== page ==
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Acrobat ants get their common name from their ability to acrobatically raise their abdomen over their thorax and head, especially when disturbed. There are various species of this light brown to black ants found throughout the United States, even at altitudes of up to 8,000 feet.
- Color: Light brown to black, sometimes multicolored
- Legs: 6
- Shape: Long, segmented; heart-shaped abdomen
- Size: 1/16 – 1/8”
- Antennae: Elbowed with 12-segmented antenna with a 3-segmented club
- Region: All
- Habits: Acrobat ants typically feed on honeydew, a sugary waste excreted by aphids and mealybugs, but they also eat live and dead insects including termite swarmers.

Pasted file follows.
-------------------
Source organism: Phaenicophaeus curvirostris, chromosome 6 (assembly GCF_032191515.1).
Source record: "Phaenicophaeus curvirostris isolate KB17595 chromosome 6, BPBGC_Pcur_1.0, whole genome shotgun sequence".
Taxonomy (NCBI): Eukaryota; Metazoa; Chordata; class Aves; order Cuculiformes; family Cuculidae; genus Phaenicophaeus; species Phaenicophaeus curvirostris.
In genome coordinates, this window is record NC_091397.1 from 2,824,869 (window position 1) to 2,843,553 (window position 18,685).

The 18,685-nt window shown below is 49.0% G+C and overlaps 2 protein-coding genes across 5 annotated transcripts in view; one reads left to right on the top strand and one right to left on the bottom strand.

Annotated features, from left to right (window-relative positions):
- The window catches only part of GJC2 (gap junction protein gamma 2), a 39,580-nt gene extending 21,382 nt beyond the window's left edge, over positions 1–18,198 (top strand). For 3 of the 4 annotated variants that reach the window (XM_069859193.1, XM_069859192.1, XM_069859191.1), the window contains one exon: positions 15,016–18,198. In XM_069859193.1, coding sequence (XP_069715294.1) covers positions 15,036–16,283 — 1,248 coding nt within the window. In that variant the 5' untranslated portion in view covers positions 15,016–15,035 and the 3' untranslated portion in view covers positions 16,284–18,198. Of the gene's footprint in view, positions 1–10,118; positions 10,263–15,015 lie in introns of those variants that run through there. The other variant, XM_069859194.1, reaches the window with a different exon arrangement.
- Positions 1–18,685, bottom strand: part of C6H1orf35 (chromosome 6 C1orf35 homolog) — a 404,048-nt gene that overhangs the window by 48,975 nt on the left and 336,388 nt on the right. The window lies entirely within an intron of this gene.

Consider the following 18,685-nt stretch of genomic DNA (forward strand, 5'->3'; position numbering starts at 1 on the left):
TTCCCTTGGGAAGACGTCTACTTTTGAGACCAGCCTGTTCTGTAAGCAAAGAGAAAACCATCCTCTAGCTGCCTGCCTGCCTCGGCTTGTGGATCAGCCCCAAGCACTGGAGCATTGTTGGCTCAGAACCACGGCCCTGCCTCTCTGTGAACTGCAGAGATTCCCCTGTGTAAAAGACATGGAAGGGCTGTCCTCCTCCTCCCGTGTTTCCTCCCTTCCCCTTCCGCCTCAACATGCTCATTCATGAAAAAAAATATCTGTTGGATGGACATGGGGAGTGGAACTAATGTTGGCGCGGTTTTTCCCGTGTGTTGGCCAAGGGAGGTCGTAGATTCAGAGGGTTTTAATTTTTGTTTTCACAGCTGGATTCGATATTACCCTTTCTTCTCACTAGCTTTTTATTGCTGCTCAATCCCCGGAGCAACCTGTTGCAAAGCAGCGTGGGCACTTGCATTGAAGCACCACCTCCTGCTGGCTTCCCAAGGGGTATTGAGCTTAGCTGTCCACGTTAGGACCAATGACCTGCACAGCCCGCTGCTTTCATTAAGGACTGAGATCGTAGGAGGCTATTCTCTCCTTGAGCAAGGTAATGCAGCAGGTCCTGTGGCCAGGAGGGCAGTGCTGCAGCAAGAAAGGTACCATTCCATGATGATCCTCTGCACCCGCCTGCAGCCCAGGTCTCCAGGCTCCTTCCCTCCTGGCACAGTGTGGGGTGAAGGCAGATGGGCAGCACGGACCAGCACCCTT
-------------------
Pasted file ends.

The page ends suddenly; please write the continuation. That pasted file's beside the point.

- Habitat: Acrobat ants often nest outdoors under rocks, logs, firewood and trees where decaying wood allows them to create tunnels. They are opportunistic, building their nests in abandoned cavities carved out by other insects like termites and carpenter ants. Within structures, nests may be found in floor and wall voids or other areas associated with carpenter ants. These ants travel in trails, foraging up to 100 feet from their nest. Wooden fences, tree limbs and utility lines provide access into structures through cracks or holes around window frames, soffits and door thresholds.
- Threats: Acrobat ants will aggressively defend their nest and are quick to bite and release a foul odor when threatened.
These ants can cause damage to properties and have been known to strip the insulation from electrical or telephone wires.